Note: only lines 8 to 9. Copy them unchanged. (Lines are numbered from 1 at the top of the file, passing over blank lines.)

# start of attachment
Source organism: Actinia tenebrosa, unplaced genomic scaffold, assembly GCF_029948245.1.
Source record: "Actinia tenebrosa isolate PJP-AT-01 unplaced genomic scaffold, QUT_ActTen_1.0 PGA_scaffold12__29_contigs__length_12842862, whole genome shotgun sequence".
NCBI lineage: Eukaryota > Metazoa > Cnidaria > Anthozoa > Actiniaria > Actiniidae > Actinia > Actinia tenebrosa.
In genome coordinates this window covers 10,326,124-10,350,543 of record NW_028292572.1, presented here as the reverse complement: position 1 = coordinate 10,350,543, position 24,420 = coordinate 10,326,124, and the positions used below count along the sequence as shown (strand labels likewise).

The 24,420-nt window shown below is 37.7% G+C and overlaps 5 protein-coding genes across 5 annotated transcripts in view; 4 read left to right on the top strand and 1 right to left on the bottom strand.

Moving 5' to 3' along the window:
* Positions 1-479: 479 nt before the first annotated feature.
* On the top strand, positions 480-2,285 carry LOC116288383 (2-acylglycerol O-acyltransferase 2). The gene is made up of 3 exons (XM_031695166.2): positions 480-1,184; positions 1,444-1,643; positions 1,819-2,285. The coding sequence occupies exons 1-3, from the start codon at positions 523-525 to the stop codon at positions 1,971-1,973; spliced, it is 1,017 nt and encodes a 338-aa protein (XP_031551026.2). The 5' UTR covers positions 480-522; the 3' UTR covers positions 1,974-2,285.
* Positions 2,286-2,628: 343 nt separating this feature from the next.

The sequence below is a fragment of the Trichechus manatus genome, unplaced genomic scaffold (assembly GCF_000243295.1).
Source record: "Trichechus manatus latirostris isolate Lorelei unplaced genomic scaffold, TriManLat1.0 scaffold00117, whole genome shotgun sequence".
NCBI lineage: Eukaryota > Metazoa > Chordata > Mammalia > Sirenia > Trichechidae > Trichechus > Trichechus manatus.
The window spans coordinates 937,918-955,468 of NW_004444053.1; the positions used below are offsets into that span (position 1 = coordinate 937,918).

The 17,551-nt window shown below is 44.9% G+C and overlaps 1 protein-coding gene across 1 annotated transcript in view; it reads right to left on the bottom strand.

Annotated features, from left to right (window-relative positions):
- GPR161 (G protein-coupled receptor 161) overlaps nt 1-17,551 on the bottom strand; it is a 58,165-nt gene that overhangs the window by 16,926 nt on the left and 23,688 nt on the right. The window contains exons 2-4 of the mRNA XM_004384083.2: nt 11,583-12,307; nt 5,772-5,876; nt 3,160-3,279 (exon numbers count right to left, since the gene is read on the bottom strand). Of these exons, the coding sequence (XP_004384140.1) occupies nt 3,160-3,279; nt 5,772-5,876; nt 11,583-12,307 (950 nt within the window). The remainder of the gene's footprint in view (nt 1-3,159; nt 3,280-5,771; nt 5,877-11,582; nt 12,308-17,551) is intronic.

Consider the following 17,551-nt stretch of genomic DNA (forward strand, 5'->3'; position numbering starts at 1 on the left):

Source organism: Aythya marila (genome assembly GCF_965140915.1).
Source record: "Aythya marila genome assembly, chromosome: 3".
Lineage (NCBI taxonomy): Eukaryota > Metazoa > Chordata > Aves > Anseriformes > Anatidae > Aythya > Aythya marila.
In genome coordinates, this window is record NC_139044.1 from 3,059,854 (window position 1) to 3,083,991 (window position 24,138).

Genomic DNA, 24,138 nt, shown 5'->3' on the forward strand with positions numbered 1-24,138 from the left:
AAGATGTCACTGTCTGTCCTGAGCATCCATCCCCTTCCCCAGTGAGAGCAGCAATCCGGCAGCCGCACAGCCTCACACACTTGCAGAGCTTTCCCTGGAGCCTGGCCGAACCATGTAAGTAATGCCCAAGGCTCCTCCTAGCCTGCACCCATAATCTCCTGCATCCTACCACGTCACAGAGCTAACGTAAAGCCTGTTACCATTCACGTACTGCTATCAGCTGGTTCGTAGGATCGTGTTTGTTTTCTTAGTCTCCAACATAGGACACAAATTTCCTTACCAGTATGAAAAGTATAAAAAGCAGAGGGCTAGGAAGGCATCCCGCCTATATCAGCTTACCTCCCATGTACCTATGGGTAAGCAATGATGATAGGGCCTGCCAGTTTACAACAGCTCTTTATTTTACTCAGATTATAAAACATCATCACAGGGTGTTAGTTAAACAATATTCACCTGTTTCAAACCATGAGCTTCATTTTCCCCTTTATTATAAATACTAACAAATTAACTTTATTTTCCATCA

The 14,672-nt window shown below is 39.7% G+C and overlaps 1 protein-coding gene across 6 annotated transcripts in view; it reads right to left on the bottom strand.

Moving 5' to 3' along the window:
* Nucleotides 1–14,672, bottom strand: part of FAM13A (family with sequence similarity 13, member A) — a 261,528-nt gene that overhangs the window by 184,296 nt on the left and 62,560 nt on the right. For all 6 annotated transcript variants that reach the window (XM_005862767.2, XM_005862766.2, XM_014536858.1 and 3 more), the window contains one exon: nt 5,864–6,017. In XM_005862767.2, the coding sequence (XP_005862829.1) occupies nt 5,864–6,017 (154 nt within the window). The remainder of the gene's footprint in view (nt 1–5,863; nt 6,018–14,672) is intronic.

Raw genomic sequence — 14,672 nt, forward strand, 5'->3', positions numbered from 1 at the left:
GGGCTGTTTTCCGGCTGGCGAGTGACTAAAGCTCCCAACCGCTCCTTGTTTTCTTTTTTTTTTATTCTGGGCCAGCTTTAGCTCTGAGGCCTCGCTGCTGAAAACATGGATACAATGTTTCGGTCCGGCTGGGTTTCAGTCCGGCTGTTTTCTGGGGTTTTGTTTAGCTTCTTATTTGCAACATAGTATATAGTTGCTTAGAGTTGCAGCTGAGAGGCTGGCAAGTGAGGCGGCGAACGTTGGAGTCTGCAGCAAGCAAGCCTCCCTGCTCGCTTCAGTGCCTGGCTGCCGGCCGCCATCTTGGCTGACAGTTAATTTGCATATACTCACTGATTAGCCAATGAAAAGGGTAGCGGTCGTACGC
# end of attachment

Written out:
* On the top strand, positions 480-2,285 carry LOC116288383 (2-acylglycerol O-acyltransferase 2). The gene is made up of 3 exons (XM_031695166.2): positions 480-1,184; positions 1,444-1,643; positions 1,819-2,285. The coding sequence occupies exons 1-3, from the start codon at positions 523-525 to the stop codon at positions 1,971-1,973; spliced, it is 1,017 nt and encodes a 338-aa protein (XP_031551026.2). The 5' UTR covers positions 480-522; the 3' UTR covers positions 1,974-2,285.
* Positions 2,286-2,628: 343 nt separating this feature from the next.